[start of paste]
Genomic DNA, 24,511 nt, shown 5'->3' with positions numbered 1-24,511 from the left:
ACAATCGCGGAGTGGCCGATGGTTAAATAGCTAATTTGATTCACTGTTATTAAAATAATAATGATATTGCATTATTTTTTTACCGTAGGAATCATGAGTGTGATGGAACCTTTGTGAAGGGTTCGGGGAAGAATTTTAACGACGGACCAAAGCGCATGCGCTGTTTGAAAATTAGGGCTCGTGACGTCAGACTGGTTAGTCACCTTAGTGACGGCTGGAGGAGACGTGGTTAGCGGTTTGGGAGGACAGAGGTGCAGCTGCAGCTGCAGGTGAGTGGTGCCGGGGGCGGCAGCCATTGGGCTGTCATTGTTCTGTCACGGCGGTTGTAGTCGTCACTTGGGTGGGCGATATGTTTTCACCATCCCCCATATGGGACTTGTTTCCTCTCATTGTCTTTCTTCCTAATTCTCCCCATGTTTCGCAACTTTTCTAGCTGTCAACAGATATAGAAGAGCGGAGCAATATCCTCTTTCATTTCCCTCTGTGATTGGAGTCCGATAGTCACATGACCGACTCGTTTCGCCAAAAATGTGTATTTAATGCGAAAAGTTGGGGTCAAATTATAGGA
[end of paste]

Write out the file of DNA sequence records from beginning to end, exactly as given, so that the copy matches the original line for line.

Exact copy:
Genomic DNA, 24,511 nt, shown 5'->3' with positions numbered 1-24,511 from the left:
ACAATCGCGGAGTGGCCGATGGTTAAATAGCTAATTTGATTCACTGTTATTAAAATAATAATGATATTGCATTATTTTTTTACCGTAGGAATCATGAGTGTGATGGAACCTTTGTGAAGGGTTCGGGGAAGAATTTTAACGACGGACCAAAGCGCATGCGCTGTTTGAAAATTAGGGCTCGTGACGTCAGACTGGTTAGTCACCTTAGTGACGGCTGGAGGAGACGTGGTTAGCGGTTTGGGAGGACAGAGGTGCAGCTGCAGCTGCAGGTGAGTGGTGCCGGGGGCGGCAGCCATTGGGCTGTCATTGTTCTGTCACGGCGGTTGTAGTCGTCACTTGGGTGGGCGATATGTTTTCACCATCCCCCATATGGGACTTGTTTCCTCTCATTGTCTTTCTTCCTAATTCTCCCCATGTTTCGCAACTTTTCTAGCTGTCAACAGATATAGAAGAGCGGAGCAATATCCTCTTTCATTTCCCTCTGTGATTGGAGTCCGATAGTCACATGACCGACTCGTTTCGCCAAAAATGTGTATTTAATGCGAAAAGTTGGGGTCAAATTATAGGA